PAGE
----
# How can I integrate $\int\frac{e^{2x}-1}{\sqrt{e^{3x}+e^x} } \mathop{dx}$?

How can I evaluate this integral $$\int\dfrac{e^{2x}-1}{\sqrt{e^{3x}+e^x} } \mathop{dx}=\;\;?$$

My attempt:

I tried using substitution $$e^x=\tan\theta$$, $$e^x\ dx=\sec^2\theta\ d\theta$$, $$dx=\sec\theta \csc\theta \ d\theta.$$ $$\int\dfrac{\tan^2\theta-1}{\sqrt{\tan^3\theta+\tan\theta } }\ \sec\theta \csc\theta\ d\theta$$

$$=\int\dfrac{\tan^2\theta-1}{\sec\theta\sqrt{\tan\theta } }\ \sec\theta \csc\theta d\theta.$$ I used $$\tan\theta= \dfrac{1}{\cot\theta}$$ $$=\int\dfrac{1-\cot^2\theta}{\cot^{3/2}\theta }\csc\theta d\theta$$ $$=\int(\cot^{-3/2}\theta-\sqrt{\cot\theta} )\csc\theta d\theta.$$ I got stuck here. I can't see whether further substitution will work or not. Will integration by parts work?

Take out $$e^x$$ from numerator and denominator as follows $$\int\dfrac{e^{2x}-1}{\sqrt{e^{3x}+e^x} } \ dx=\int\dfrac{e^x(e^{x}-e^{-x})}{\sqrt{e^{2x}(e^{x}+e^{-x})} } dx$$ $$=\int\dfrac{e^x(e^{x}-e^{-x})}{e^x\sqrt{e^{x}+e^{-x}} } dx$$ $$=\int\dfrac{(e^{x}-e^{-x})dx}{\sqrt{e^{x}+e^{-x}} }$$ $$=\int\dfrac{d(e^{x}+e^{-x})}{\sqrt{e^{x}+e^{-x}} }$$ $$=2\sqrt{e^{x}+e^{-x}}+C$$

• Interesingly enough, WolframAlpha cannot handle this without hypergeometric functions...+1 Jun 29, 2020 at 6:51
• @DonAntonio I'm getting roots and exponentials, though as usual it's not combining the root because it's worried $x$ might be complex. Jul 1, 2020 at 3:20

I used the same steps you did follow but I stopped at $$I=\int \left(1-\cot ^2(\theta )\right) \sec (\theta )\sqrt{\tan (\theta )}\, d\theta$$ Rewrite it as $$I={\displaystyle\int}\dfrac{\cos^2\left(\theta\right)-\sin^2\left(\theta\right)}{\cos^\frac{3}{2}\left(\theta\right)\sin^\frac{3}{2}\left(\theta\right)}\,d\theta$$ Now $$u=\cos\left(\theta\right)\sin\left(\theta\right)\implies du=\cos^2\left(\theta\right)-\sin^2\left(\theta\right)\implies d\theta=\dfrac{du}{\cos^2\left(\theta\right)-\sin^2\left(\theta\right)}$$ $$I=\int\dfrac{du}{u^\frac{3}{2}}u==-\dfrac{2}{\sqrt{u}}+C$$ Back to $$\theta$$ $$I=\frac 2{\sqrt{\sin(\theta)\cos(\theta)}}=\frac {2\sqrt 2}{\sqrt{\sin(2\theta)}}+C$$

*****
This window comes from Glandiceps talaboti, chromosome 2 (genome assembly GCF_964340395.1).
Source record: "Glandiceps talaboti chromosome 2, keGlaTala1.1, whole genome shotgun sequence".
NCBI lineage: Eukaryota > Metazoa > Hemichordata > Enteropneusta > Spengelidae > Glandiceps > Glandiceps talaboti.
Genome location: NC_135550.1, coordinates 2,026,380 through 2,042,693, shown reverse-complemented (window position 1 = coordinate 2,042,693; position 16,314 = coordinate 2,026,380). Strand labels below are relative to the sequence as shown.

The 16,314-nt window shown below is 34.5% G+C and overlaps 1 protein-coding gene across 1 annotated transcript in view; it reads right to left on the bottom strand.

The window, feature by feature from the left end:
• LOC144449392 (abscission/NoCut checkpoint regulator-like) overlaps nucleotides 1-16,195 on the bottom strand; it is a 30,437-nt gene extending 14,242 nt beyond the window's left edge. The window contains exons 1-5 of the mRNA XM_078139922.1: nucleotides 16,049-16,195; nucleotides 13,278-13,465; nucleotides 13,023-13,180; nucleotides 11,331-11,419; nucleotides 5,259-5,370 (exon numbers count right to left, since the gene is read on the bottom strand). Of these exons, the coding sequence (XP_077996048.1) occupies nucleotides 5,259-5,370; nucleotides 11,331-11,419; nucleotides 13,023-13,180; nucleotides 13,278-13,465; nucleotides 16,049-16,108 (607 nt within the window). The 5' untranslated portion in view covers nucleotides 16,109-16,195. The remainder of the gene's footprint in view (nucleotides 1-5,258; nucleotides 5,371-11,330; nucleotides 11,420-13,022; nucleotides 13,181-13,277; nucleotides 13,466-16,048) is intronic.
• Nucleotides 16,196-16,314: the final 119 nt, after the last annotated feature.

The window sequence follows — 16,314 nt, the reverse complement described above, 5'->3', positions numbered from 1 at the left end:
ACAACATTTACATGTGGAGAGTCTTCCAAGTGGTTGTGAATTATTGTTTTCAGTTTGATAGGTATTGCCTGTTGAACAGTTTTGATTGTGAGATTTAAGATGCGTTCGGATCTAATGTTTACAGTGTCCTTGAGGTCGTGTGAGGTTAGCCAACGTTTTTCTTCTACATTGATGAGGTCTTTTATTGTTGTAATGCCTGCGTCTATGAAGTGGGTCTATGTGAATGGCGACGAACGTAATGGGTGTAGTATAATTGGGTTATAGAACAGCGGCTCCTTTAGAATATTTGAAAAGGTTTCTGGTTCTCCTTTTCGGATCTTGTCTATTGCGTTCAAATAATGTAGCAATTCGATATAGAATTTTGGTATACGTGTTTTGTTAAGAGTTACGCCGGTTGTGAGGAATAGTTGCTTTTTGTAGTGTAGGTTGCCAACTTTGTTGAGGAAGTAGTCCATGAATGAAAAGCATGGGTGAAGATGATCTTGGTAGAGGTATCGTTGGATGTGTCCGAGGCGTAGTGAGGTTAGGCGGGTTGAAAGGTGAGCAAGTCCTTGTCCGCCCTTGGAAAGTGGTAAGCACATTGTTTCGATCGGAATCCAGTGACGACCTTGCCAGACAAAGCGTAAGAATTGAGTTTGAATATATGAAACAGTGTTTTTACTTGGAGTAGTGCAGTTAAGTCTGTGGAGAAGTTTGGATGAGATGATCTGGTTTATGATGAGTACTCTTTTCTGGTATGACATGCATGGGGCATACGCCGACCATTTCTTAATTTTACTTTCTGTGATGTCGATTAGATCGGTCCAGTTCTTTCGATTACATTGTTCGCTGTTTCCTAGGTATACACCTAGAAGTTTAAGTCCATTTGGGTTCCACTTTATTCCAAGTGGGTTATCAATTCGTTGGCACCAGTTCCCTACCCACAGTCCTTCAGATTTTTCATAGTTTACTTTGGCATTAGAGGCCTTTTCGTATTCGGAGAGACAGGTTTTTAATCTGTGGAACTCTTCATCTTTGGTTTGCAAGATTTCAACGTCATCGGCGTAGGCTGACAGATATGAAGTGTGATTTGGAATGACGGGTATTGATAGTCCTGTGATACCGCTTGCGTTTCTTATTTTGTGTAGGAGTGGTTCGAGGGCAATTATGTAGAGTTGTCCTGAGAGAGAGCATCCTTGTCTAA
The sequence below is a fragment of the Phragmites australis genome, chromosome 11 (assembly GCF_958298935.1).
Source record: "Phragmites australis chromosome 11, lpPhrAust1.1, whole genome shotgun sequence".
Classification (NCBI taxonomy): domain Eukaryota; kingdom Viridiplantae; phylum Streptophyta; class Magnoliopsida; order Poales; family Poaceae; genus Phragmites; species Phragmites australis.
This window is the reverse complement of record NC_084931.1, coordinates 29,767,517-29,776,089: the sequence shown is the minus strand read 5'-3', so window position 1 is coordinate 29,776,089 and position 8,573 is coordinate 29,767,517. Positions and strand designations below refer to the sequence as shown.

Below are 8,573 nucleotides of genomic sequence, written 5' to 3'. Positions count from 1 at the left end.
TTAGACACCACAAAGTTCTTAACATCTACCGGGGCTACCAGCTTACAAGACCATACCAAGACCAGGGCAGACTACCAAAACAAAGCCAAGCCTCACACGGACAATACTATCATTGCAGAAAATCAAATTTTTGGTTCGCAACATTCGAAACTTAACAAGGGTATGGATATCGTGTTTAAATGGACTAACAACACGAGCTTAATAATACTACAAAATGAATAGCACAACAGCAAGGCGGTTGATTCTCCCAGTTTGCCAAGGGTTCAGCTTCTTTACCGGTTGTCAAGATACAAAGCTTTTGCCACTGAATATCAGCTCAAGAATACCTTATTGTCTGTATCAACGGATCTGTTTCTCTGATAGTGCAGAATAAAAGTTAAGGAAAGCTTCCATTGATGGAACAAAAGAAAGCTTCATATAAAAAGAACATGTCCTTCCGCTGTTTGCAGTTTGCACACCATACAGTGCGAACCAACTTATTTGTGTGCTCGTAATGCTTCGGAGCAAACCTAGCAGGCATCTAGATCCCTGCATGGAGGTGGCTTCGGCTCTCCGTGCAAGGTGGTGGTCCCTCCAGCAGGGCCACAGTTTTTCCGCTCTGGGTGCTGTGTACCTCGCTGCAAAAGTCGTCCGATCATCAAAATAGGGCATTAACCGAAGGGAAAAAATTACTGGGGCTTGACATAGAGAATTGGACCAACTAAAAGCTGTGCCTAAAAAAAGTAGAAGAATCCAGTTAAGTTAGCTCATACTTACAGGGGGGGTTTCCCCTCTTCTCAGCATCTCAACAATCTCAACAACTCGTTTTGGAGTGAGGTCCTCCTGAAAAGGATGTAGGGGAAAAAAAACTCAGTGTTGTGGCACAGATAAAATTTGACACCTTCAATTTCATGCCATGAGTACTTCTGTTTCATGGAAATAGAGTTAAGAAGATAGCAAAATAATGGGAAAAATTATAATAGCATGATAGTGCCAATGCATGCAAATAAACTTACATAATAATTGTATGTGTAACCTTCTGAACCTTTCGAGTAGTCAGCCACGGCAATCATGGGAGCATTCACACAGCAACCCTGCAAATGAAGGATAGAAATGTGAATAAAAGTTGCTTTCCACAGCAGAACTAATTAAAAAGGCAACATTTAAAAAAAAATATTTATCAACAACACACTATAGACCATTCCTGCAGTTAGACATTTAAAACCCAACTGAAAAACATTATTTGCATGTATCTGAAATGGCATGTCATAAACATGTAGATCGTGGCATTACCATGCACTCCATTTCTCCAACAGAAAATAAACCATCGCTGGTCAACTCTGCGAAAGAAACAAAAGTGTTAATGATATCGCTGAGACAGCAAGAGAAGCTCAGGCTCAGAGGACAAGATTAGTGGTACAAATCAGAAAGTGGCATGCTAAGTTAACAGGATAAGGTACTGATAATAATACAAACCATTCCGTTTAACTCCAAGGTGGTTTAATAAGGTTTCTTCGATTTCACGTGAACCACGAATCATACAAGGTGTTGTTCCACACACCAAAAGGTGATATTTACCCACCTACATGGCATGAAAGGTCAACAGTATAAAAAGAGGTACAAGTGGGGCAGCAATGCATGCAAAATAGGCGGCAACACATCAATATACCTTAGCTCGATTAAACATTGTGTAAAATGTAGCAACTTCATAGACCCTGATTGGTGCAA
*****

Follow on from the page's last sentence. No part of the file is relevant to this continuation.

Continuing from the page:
$$\int\!\dfrac{e^{2x}-1}{\sqrt{e^{3x}+e^x}}\mathop{dx} =\int\!\dfrac{e^{x}-e^{-x}}{\sqrt{e^{x}+e^{-x}}}\mathop{dx} =\int\!\dfrac{2\sinh x}{\sqrt{2\cosh x}}\mathop{dx} =2\sqrt{2\cosh x} + C = 2\sqrt{e^{x}+e^{-x}} + C$$

You are on right track. You can continue from here $$=\int(\cot^{-3/2}\theta-\sqrt{\cot\theta} )\csc\theta d\theta$$ Substitute $$\cot\theta=\frac{\cos\theta}{\sin\theta}$$ & $$\csc\theta=\frac1{\sin\theta}$$

$$=\int\left(\frac{\sin\theta}{\cos\theta}\sqrt{\frac{\sin\theta}{\cos\theta}}-\sqrt{\frac{\cos\theta}{\sin\theta}} \right)\frac1{\sin\theta} d\theta$$ $$=\int\left(\frac{\sin^2\theta-\cos^2\theta}{\cos\theta\sqrt{\sin\theta\cos\theta}} \right)\frac1{\sin\theta} d\theta$$

$$=\int\frac{\left( \frac{1}{\cos^2\theta}-\frac{1}{\sin^2\theta}\right)}{\sqrt{\frac{1}{\sin\theta\cos\theta}}}d\theta$$ $$=\int\frac{( \sec^2\theta-cosec^2\theta)}{\sqrt{\tan\theta+\cot\theta}}d\theta$$ Let $$\tan\theta+\cot\theta=t\implies (\sec^2\theta-cosec^2\theta)\ d\theta=dt$$ $$=\int \frac{dt}{\sqrt {t}}$$ $$=2\sqrt {t}+C$$ Substitute $$t=\tan\theta+\cot\theta$$ $$=2\sqrt {\tan\theta+\cot\theta}+C$$ Substitute $$\tan\theta=e^x$$ $$=2\sqrt {e^x+e^{-x}}+C$$ Reached the answer. Cheers!

$$\int\dfrac{e^{2x}-1}{\sqrt{e^{3x}+e^x} } dx$$

$$=\int\dfrac{e^x(e^{x}-\frac{1}{e^x})}{\sqrt{e^{2x}(e^{x}+\frac1 {e^x})} } dx$$

$$=\int\dfrac{(e^{x}-e^{-x})}{\sqrt{e^{x}+e^{-x}} } dx$$

substitute $$e^x+e^{-x}=u$$, $$(e^x-e^{-x})dx=du$$,

$$=\int\frac{du}{\sqrt{u}}$$

$$=\frac{u^{-\frac12+1}}{-\frac12+1}$$

$$=2\sqrt{u}+c$$